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An interesting exploration of impotence—firstly, the Federation makes Kirk test out a computer that could replace him; secondly, that computer is created by a man who peaked early in his career. Kirk explores this problem with a little more sensitivity than I expected. Watching Star Trek: The Original Series can be odd because I can sometimes feel I’m getting at pop culture backwards and it can be delightfully dated, but this episode still feels timely. Well, that and I feel like there’s higher production values here. 

And there’s a heaping handful of Spock and Bones snarking at each other, which I always appreciate. 

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An interesting villain gets undercut by weird race issues and a general degradation in the last twenty minutes—as soon as the American flag hits the screen, it’s pretty much over. 

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What starts out as a rather dark no-win scenario for the Enterprise turns into a crash course on humanity, as the only way to make the aliens give up the ship (and, you know, not kill everybody but Kirk, Spock, Bones, and Scotty) is to make them enjoy being human. This, of course, involves alcohol and Kirk failing to seduce a woman. Oh, that’s a great scene.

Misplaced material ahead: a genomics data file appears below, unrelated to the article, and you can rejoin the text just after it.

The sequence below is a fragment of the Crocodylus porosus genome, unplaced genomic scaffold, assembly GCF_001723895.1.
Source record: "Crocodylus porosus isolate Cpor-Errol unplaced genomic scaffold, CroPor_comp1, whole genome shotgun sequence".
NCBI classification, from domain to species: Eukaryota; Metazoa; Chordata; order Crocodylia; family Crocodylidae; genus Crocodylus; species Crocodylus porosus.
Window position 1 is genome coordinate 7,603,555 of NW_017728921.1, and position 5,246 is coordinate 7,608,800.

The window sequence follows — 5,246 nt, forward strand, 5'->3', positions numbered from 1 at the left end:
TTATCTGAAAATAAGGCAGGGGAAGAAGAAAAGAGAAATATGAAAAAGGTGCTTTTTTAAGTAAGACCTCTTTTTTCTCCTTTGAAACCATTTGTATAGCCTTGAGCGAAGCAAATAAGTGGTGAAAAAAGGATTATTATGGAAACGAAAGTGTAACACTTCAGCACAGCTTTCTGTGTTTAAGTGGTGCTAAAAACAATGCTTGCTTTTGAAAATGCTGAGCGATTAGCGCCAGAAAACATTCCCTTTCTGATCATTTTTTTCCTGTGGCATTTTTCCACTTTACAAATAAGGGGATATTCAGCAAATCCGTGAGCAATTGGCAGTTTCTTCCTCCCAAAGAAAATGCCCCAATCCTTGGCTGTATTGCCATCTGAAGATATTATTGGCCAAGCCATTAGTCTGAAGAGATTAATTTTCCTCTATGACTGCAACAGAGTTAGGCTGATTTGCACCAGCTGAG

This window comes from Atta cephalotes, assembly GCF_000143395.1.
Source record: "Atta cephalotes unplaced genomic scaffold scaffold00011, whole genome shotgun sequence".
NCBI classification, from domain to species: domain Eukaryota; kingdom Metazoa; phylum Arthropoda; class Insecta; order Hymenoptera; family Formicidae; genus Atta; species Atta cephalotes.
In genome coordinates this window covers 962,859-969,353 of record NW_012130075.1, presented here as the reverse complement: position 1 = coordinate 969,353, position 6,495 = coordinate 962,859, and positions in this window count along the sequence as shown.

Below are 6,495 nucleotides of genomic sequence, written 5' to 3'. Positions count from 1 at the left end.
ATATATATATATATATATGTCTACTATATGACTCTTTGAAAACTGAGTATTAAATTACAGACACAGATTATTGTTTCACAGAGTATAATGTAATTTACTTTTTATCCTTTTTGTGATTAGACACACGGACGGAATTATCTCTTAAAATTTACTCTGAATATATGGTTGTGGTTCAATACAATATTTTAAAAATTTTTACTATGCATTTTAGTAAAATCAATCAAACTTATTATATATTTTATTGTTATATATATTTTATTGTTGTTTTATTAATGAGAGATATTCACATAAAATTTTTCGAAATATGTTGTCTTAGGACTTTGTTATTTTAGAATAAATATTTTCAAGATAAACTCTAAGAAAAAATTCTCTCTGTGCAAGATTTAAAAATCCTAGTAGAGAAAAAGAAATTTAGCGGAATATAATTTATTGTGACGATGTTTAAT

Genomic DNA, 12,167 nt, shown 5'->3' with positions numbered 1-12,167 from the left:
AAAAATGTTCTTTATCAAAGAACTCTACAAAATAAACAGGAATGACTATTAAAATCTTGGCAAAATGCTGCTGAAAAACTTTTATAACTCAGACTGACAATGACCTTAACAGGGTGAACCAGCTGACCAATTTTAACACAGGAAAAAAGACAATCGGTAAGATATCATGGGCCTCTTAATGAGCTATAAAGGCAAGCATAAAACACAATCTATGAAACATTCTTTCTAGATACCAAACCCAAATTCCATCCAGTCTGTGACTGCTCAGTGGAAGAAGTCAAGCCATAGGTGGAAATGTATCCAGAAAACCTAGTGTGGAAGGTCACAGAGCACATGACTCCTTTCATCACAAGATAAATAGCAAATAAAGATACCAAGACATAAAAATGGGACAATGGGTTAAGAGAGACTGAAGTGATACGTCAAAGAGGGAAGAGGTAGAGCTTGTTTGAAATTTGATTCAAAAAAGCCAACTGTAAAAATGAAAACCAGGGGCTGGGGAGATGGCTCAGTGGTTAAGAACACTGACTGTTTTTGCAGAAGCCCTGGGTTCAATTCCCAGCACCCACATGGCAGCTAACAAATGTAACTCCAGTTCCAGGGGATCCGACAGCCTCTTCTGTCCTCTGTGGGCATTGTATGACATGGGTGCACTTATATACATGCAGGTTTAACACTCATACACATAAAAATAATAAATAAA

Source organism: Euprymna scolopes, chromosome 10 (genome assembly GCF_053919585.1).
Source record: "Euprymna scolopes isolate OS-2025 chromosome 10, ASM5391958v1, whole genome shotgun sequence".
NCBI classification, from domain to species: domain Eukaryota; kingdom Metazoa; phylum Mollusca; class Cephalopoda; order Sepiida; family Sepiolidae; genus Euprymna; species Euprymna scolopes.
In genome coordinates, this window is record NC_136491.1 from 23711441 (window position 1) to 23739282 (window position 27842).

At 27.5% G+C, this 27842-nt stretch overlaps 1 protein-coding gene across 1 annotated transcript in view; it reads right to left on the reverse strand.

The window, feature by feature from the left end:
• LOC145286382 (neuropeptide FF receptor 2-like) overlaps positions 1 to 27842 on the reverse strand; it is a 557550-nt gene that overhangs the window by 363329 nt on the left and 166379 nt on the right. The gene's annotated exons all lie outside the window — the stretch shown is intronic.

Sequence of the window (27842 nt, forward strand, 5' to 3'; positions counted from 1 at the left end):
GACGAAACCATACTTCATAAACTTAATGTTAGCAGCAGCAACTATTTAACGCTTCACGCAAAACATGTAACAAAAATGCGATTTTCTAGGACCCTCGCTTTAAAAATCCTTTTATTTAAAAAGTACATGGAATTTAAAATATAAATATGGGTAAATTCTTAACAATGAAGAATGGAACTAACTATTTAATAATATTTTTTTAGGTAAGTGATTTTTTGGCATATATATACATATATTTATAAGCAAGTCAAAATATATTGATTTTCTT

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“Return to Tomorrow” offers an interesting moral dilemma—the aliens the crew meets want bodies in order to build bodies, but one of them wants to just steal the organic bodies. The transference scenes were fun (Spock laughing! Flirting! Being awful to people!) and the story is actually interesting. As much as I don’t care for procedurals anymore (I’m just so burnt out on them), Star Trek: The Original Series is very much a procedural. Although I do prefer to think of it as a short story anthology. 

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For all the play Spock and Kirk’s friendship rightfully gets, “The Immunity Syndrome” gives us a look at the more interesting friendship between McCoy and Spock, as the two cover their fondness and respect for each other beneath bickering, snark, and, in McCoy’s case, good old-fashioned space racism. D’awww, boys.
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I apologize for my absence on LiveJournal. College has been getting crazy, but my involvement in a play has ended, so I have a little more time for fannish interests and such.

Also, the Star Trek DVD hits next Tuesday. Let it never be said that my priorities are out of order.

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Eralk Fang

July 2016